• Corporate payment processes – the European Commission proposed a new exemption for corporate payments when they use dedicated payment processes and protocols that competent authorities are satisfied achieve the same level of security for payments required under PSD2.
  • Fraud reporting – the European Commission added more detail to the way that PSPs need to calculate the risk score of each payment transaction. In addition, PSPs would be required to report the outcome of their monitoring and the methodology for calculation of fraud rates to both national competent authorities and the EBA.
  • Change to the contactless payments and low value transactions exemption – the European Commission suggested that in order to fall within these exemptions, PSPs would need to comply with three conditions instead of two – a monetary limit on single transactions, a cumulative limit and a limit based on the number of consecutive transactions.

Access to customer data

As expected, the European Commission proposed an amendment to the RTS which states that in the event that the dedicated interface provided by ASPSPs is unavailable for more than 30 seconds (or its performance is inadequate because it does not meet the requirements of PSD2), AISPs and PISPs should be allowed to access information using the customer interface until such time as the dedicated interface has resumed functioning. Several conditions apply, including identification and authentication procedures.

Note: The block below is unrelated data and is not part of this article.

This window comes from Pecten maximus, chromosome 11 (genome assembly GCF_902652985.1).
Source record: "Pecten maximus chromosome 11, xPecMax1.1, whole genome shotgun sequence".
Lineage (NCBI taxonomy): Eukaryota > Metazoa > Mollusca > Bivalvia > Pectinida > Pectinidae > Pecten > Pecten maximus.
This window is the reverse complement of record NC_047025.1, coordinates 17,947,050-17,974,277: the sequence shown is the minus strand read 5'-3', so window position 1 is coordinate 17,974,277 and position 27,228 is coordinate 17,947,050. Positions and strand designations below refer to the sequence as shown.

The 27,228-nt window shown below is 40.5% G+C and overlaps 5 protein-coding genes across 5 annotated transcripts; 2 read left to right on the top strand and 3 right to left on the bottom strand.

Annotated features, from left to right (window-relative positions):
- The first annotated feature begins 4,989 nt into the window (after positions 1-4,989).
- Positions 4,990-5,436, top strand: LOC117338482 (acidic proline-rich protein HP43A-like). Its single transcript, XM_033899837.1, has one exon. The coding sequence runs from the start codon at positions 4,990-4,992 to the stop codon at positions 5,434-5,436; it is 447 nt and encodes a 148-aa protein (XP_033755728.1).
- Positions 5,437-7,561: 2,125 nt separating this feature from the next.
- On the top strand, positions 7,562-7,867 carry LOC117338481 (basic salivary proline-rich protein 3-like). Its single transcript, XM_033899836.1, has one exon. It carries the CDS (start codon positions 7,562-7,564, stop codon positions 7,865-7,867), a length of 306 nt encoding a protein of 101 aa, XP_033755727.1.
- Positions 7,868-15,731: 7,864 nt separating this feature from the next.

Why does the EBA disagree? 

On 29 June 2017, the EBA published an opinion on the EU Commission’s proposed amendments to the draft RTS. As a general observation, the EBA points out that the RTS submitted had to balance a number of competing objectives of PSD2, including enhancing security, promoting competition, ensuring technological and business-model neutrality, contributing to the integration of payments in the EU, protecting consumers, facilitating innovation and enhancing customer convenience.

In relation to the four substantive changes that the EU Commission made, the EBA states that whilst it agrees with the EU Commission’s aims, it disagrees with three of the four changes. This is on the basis that it would negatively impact the fine trade-off and balances previously found in the RTS. Consequently, the EBA suggests some alternative means through which the Commission’s aims can be achieved – these are discussed further below. The EBA also discuss a number of ‘clarifications’ made by the EU Commission which the EBA believe lead to an “undesirable substantive change”. For example, in relation to the proposed changes.